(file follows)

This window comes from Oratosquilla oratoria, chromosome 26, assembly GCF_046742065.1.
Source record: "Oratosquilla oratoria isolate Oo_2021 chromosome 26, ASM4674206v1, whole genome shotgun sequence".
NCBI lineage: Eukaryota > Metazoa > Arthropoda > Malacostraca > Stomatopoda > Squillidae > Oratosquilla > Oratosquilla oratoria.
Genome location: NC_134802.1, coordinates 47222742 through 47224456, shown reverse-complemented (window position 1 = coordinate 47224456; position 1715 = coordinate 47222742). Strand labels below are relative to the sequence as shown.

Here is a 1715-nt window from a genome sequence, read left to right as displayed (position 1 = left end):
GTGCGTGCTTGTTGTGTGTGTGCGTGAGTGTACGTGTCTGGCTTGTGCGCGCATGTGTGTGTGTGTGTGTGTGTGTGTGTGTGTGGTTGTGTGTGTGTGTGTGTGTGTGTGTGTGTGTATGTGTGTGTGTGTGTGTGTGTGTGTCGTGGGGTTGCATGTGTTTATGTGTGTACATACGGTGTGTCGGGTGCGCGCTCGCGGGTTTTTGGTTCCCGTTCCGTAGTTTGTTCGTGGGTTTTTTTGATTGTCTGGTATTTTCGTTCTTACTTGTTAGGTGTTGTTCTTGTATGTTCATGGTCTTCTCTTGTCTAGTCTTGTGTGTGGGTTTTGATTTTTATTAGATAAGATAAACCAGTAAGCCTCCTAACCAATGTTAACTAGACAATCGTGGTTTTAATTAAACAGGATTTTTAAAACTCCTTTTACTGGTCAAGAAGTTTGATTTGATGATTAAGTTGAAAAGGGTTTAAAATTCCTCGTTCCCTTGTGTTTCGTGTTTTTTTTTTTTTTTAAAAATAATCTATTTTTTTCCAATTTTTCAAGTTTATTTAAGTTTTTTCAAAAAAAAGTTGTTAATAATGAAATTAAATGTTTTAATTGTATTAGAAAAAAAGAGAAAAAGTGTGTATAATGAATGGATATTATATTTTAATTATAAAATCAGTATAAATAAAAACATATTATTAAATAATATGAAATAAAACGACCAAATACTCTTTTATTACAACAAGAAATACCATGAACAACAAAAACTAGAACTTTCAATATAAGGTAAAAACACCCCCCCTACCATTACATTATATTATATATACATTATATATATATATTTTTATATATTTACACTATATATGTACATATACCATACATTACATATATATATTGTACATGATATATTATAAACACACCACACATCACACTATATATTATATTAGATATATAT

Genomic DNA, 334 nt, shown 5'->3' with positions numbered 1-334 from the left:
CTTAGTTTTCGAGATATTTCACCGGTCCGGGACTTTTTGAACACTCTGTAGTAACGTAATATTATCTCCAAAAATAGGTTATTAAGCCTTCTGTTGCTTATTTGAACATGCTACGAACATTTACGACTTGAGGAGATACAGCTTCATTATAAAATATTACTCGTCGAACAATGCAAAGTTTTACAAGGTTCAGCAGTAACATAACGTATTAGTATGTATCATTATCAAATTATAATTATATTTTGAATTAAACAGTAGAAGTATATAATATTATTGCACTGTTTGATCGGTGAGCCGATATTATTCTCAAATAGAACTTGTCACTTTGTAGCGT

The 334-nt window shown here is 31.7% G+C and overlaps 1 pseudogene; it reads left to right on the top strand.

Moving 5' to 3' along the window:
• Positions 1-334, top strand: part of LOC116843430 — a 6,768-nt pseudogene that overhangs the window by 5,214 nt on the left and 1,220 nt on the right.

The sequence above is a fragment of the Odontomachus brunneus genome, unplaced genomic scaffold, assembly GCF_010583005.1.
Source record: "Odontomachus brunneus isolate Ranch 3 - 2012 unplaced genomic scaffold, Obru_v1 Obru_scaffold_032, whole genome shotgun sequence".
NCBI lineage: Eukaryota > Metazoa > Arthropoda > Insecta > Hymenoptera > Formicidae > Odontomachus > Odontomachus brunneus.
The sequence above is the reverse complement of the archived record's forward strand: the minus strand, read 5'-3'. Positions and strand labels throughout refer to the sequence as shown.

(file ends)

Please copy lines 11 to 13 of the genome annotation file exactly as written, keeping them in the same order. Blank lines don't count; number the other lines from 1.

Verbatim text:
• Positions 1-334, top strand: part of LOC116843430 — a 6,768-nt pseudogene that overhangs the window by 5,214 nt on the left and 1,220 nt on the right.

The sequence above is a fragment of the Odontomachus brunneus genome, unplaced genomic scaffold, assembly GCF_010583005.1.
Source record: "Odontomachus brunneus isolate Ranch 3 - 2012 unplaced genomic scaffold, Obru_v1 Obru_scaffold_032, whole genome shotgun sequence".